This book is the first in a trilogy and closely related to the Yellowstone Series. My greatest challenge was to make this trilogy NOT like the Yellowstone books. My hero, Alex Walker, had to be completely different from my hero, Daniel Osborne, and that was a challenge.
What is your favorite scene in Teton Sunrise?
My favorite scene is when Alex Walker chases after the Indians who abducted his wife, Evelyn, and he loses control of his horse. My critique partner said to me that this makes the hero seem weak. He’s an experienced rider, he shouldn’t lose control of his horse. First of all, I am an experienced rider, and anyone who is will tell you that it’s very possible to lose control of your horse. Second, I took that scene right out of the pages of the history books. This exact scenario happened to famous mountain man Joe Meeks.
Which character in Teton Sunrise will be the most difficult to part with?
Laurent Berard. Although he came across as gruff at first, he is such a likable and kind-hearted character, but he had to go at the end.
What kind of research was involved for Teton Sunrise?
A lot of my research was on location, if it’s even called research. Hiking in Grand Teton National Park gave me the feel for the location. I spent a lot of time reading books on mountain men and fur trappers, and while my books “romanticize” them, these men were the toughest of the tough.
Do you have to be alone or have quiet to write?
Of the books you’ve written, which is your favorite?
Of all the books I’ve written, Yellowstone Redemption (Book 2 in the Yellowstone Romance Series) is hands-down my favorite book to date.
What kind of research was involved for the series? Did you find it became easier with each book?
The research for the Yellowstone Romance Series and the Teton Romance Trilogy was pretty much the same, and I didn’t need to research a whole lot, because I was very familiar already with most of my subject material. For my Second Chances Time Travel Romance Series, I’m having to do a lot of research because the setting in each book is different.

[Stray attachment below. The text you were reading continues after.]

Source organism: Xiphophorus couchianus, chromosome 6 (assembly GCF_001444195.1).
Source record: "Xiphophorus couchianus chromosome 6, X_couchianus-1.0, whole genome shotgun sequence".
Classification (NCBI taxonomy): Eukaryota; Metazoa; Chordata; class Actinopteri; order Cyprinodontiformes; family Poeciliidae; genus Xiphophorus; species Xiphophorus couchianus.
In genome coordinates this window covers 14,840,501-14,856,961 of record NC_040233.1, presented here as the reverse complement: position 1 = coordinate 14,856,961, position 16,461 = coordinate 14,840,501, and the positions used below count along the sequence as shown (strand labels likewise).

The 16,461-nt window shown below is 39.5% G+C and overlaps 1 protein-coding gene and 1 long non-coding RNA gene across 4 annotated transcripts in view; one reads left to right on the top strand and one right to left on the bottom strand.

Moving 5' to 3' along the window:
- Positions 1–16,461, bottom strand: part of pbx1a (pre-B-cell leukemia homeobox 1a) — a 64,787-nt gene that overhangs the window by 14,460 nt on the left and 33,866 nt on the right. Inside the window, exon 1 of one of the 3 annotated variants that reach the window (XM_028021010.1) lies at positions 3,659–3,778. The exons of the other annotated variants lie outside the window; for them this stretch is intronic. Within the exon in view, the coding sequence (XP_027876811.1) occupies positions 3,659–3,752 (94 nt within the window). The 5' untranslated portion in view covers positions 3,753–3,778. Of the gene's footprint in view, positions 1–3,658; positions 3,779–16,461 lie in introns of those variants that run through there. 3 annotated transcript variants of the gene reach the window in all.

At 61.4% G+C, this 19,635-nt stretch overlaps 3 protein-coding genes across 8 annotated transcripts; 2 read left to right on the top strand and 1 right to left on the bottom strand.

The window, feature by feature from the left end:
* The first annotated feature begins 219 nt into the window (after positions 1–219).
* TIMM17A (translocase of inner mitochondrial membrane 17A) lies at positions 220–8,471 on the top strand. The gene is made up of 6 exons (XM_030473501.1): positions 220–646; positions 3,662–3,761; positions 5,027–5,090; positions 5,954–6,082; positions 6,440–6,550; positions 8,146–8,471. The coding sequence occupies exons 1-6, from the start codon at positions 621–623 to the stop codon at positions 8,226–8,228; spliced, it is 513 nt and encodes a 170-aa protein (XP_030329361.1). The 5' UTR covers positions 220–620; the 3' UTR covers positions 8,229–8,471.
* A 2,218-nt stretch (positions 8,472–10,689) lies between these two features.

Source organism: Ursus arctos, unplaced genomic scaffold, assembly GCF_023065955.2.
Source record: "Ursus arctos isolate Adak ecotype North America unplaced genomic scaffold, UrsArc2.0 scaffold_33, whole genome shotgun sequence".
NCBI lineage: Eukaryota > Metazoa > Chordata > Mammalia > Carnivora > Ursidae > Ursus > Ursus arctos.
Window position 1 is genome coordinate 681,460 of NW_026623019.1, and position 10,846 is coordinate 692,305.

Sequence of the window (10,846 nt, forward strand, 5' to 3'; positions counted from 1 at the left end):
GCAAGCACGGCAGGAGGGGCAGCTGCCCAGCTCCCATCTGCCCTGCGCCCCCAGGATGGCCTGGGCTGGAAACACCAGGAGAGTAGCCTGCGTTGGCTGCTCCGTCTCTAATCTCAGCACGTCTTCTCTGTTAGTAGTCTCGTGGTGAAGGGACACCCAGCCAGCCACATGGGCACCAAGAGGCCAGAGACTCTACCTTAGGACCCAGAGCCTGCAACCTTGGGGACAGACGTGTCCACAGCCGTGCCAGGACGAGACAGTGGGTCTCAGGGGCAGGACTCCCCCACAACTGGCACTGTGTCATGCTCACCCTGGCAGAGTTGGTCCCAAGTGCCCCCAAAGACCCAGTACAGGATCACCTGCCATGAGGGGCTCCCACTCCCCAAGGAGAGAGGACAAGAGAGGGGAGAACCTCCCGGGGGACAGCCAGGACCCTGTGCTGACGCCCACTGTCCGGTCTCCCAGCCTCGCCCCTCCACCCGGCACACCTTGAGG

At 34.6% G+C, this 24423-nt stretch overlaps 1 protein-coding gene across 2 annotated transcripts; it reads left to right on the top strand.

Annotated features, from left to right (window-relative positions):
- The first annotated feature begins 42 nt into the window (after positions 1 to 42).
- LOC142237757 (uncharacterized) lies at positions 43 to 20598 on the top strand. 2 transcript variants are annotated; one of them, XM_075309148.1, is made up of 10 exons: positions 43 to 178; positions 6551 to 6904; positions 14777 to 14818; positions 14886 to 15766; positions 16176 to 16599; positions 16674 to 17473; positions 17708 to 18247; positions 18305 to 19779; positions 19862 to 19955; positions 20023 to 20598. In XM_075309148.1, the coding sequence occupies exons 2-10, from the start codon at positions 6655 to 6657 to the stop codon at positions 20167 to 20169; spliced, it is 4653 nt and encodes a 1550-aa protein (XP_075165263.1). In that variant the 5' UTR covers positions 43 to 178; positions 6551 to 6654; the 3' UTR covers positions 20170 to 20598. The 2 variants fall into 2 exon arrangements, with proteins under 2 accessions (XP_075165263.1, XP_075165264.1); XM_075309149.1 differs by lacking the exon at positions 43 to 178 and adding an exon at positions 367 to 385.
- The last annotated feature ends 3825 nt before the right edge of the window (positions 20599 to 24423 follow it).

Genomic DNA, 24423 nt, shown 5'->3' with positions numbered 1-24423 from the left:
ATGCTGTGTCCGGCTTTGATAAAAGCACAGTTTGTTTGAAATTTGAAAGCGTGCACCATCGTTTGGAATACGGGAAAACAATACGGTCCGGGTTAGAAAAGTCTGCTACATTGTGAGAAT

Do you have plans for a new book? Is this book part of a series?
My current plans involve writing the final book in the Teton Romance Trilogy, titled Teton Sunset, and the second in the Second Chances Time Travel Romance Series. I also have readers asking for more books in the Yellowstone Romance Series. While I do not plan to write any more full-length novels in the series, since it is complete, I have a few novellas in mind.
What has been your greatest pleasure or personal success as an author?
My greatest pleasure is interacting with my readers. And I have so many tell me that, after reading the Yellowstone books, they now want to go visit Yellowstone. It thrills me to hear that.
Did you have a favorite character or hero as a child? Do you have a literary hero as an adult?
My favorite character(s) when I grew up were Winnetou and Old Shatterhand. They were larger-than-life characters from a German author, Karl May, who wrote westerns (sort of an equivalent of Louis L’Amor). Those books got me hooked on “the west”, and growing up in Germany, the American west was just fascinating.
What’s the one book you wish someone else would write?
The one book I wish someone else would have written is the one I ended up writing - Yellowstone Heart Song.
Do you write your friends or family members into your books? If so, did they figure it out?
I modeled my best friend after my heroine, Aimee Donovan in Yellowstone Heart Song. Whether she figured it out or not, she hasn’t said.
What is your greatest weakness as a writer? Your greatest strength?
My greatest weakness is writing dialogue and action scenes. My greatest strength is narrative.